Viewpoint: Shanghai’s reopening pledge nothing more than the boy who cried wolf

COVID workers in Shanghai.When it comes to lifting lockdowns in China, false hope will remain the norm.

COVID workers in Shanghai.

Another week — and another pledge that the lockdown in Shanghai may be lifted. It’s not the first time this has been announced. 

And it won’t be the last.

The city’s vice mayor, Wu Qing, said at a news conference Thursday that there would be an “orderly opening, limited [population] flow and differentiated management.” Yet, no date has been set.

How many times do these false alarms have to be stated? “Actions speak louder than words” applies to this situation. The government’s actions are not reflecting the rhetoric that officials are putting out.

Anyone who has been reading the logistics reports knows the truth. The message is simple: The Chinese government, not the local level, is in control of the flow of manufacturing and trade.

Crane Worldwide Logistics informed clients in its Thursday  update: “For export, we still need to check with suppliers whether their local government allows container drayage or trucking service with truck drivers from Shanghai; or whether they can send cargo to our warehouse in Shanghai. We need to coordinate with the consignee for the document turnover and delivery schedule case by case for import.”

Worldwide Logistics offered a wide breakout on the “zero-COVID” status and impacts across the country to customers.

“We can see the Shanghai pandemic situation is trending towards a good prospect steadily,” the company said. “However, in some areas like Tai cang, Zhang jia gang and Chang shu, the COVID cases figure is rebounding, which causes the problem of cross-city delivery and containers stuffing. It should still take some time for the cross-city transportation to recover to the normal. The whole market is still impacted by the COVID situation, and the recovery depends on when the pandemic situation can be totally controlled in the country.’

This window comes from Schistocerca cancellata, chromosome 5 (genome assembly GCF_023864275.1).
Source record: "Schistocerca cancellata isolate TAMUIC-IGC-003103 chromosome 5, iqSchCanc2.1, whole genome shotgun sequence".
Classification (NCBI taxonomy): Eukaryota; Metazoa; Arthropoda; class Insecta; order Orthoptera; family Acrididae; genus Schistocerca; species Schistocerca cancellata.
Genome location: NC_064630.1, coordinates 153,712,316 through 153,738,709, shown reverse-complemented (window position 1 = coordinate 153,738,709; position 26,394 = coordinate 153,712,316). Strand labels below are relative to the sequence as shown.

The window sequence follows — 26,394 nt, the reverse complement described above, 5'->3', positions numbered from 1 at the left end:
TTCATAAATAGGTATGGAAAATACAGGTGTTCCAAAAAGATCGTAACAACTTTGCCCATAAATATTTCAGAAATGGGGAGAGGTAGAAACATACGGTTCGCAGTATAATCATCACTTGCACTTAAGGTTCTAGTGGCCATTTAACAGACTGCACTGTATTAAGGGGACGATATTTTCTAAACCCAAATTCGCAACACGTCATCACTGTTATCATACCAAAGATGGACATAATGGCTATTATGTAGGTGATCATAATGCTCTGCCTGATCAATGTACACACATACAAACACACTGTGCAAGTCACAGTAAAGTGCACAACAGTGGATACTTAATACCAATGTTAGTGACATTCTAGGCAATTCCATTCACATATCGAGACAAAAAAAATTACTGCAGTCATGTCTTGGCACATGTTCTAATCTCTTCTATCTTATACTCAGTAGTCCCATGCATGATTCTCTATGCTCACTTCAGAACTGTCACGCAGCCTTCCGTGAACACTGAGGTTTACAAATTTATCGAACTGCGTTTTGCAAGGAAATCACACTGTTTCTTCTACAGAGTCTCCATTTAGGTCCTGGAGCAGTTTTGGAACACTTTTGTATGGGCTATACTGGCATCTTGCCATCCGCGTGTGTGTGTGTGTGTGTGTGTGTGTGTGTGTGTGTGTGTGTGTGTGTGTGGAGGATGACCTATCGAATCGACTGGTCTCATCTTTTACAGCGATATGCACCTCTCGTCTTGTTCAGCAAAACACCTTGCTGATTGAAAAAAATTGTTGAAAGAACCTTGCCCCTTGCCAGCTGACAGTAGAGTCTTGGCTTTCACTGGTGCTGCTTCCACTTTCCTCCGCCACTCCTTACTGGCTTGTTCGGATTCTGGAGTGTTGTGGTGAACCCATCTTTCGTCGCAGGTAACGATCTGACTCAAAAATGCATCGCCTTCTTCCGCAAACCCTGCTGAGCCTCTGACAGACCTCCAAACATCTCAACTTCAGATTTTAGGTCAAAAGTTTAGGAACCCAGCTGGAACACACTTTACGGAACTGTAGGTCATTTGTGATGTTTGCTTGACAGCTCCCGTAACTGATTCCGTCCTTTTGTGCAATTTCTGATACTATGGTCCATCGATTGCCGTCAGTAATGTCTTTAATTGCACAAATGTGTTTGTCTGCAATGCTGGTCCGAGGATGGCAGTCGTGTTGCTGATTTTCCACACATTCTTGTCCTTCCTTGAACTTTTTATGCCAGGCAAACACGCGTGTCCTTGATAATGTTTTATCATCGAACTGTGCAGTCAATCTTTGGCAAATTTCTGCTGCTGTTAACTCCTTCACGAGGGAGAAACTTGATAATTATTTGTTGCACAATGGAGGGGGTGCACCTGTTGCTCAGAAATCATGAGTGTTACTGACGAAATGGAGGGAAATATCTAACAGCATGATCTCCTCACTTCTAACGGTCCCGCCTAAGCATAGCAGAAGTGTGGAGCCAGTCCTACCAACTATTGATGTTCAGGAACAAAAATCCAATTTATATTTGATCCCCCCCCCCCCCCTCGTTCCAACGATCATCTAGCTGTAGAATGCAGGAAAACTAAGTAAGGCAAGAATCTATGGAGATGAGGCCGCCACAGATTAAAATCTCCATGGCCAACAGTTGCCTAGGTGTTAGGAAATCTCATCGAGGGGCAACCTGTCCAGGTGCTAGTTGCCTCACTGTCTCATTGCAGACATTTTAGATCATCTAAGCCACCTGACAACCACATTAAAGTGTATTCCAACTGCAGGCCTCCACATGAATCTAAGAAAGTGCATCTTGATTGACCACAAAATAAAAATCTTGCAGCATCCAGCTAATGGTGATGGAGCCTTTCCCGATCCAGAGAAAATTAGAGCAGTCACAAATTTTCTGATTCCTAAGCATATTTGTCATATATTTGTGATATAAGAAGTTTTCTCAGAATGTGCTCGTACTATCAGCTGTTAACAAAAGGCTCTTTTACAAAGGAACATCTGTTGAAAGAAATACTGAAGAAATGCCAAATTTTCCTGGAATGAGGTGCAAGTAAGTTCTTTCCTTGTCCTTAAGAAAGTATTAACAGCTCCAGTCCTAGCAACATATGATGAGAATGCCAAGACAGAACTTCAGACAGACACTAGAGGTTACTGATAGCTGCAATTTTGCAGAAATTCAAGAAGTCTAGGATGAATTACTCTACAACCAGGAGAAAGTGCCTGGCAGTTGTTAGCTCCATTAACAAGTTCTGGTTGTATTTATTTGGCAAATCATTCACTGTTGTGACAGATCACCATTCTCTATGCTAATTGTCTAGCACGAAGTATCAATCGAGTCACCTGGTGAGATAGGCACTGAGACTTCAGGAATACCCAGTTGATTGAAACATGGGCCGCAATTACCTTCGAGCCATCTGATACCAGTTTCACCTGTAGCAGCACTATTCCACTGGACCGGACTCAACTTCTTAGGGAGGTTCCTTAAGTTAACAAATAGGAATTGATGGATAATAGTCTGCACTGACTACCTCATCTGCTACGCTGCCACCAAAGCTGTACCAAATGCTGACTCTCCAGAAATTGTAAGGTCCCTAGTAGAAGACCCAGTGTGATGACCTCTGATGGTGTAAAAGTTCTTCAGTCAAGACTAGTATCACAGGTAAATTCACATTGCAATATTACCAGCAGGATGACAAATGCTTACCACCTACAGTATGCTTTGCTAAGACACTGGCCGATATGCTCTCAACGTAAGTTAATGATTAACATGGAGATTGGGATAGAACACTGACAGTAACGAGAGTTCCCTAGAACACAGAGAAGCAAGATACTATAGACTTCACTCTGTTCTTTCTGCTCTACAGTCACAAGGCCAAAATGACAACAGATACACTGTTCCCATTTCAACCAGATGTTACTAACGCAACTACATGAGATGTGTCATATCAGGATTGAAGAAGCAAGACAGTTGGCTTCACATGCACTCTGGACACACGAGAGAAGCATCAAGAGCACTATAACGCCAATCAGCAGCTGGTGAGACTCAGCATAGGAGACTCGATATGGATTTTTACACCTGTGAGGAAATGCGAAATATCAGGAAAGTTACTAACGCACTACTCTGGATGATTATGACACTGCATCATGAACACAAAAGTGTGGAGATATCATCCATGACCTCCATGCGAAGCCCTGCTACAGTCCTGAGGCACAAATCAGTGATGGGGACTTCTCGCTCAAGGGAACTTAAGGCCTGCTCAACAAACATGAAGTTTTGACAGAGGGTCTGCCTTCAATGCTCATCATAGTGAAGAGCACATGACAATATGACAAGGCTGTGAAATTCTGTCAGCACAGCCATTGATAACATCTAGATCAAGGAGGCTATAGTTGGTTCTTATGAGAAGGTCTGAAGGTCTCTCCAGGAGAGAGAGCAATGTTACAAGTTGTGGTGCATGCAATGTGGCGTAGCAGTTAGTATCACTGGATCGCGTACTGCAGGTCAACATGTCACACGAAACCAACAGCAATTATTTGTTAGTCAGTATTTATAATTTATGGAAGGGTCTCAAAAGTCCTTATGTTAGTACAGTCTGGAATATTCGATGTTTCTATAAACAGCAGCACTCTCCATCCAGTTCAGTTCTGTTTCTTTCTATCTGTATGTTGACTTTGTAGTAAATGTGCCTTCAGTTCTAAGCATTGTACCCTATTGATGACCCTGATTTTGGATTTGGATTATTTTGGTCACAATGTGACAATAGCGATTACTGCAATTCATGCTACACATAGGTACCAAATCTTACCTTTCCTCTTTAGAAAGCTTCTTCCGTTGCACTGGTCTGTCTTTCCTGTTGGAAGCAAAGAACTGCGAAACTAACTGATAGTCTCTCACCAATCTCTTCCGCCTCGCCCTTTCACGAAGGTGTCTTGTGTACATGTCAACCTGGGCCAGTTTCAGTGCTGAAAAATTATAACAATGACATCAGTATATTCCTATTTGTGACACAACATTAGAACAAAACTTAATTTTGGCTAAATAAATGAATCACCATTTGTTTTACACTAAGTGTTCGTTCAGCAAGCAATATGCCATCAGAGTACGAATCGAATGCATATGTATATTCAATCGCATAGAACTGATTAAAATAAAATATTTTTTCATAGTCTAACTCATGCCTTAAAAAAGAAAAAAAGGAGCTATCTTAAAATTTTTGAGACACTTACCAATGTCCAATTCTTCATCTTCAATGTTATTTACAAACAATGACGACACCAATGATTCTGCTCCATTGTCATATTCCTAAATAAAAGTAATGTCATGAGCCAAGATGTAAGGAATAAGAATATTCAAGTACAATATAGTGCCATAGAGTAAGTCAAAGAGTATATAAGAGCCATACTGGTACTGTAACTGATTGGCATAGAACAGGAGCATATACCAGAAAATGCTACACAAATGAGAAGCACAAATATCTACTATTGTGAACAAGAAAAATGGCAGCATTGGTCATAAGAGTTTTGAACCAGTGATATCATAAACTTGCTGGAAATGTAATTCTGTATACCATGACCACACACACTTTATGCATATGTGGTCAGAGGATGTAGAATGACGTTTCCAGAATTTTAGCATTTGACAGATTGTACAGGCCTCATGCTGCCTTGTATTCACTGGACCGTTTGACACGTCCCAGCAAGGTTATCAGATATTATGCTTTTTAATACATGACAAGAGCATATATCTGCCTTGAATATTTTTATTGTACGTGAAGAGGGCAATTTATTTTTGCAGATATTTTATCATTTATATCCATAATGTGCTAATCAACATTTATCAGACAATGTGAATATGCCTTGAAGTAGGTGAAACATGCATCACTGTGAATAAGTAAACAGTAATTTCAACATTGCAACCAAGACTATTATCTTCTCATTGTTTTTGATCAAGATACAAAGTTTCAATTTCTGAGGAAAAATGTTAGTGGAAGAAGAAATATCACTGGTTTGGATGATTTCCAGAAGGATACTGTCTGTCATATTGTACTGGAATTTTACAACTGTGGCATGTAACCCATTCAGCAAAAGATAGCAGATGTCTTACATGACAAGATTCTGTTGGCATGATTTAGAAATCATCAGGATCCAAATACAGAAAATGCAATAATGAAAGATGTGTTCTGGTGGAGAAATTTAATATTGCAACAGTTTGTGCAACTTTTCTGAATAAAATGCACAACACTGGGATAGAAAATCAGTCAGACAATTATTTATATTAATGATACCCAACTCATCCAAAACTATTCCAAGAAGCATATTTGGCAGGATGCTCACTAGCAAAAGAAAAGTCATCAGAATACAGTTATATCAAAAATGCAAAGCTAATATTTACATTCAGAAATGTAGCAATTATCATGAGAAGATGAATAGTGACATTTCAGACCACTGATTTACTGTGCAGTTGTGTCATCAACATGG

(Courtesy of Worldwide Logistics)

Seko Logistics informed clients on Friday, “Trucking in and out of Shanghai requires a traffic permit, which is only valid for 24 hours and only on specific routes. Even with this arranged, it is possible for booked trucks to be commandeered by the government to transport aid supplies.”

This comment after China saying it has increased the list of companies that can reopen under a “closed loop system “ to 2000. The lack of ability for trucks to deliver raw materials into these “closed  loop” companies has impacted companies like Tesla, which had to stop production.

Now the government is trying to help.

The insanity of this situation has created a dense fog, making the logistics planning picture beyond murky. The obstruction created by Shanghai has gummed up vessel schedules.  

American Shipper reviewed a booking confirmation from Oakland, California, to Great Britain where the booking was on its 60th update. The estimated delivery went from late May to late June.

Once the roads are truly open and products can be completed and transported, a flood of containers is expected to arrive in the United States, at least a month or two after a real opening.

“Right now, the Trans Pacific Eastbound market reminds one of being in the eye of a hurricane,” said Alan Baer, CEO of OL USA. “Blue sky, available space and moderation of pricing.  However, soon enough the 100 miles per hour wind and rain could be battering supply chains all over again.”

No slicker or umbrella will protect the fragile U.S. logistics system when this container storm hits. The problems plaguing the Port of  LA and Long Beach are still there, no matter what messaging we hear from the Biden administration on improvements. 

The dwell time of the containers, and the continued long line of vessels waiting for berth, are a physical reminder of the inefficiencies.

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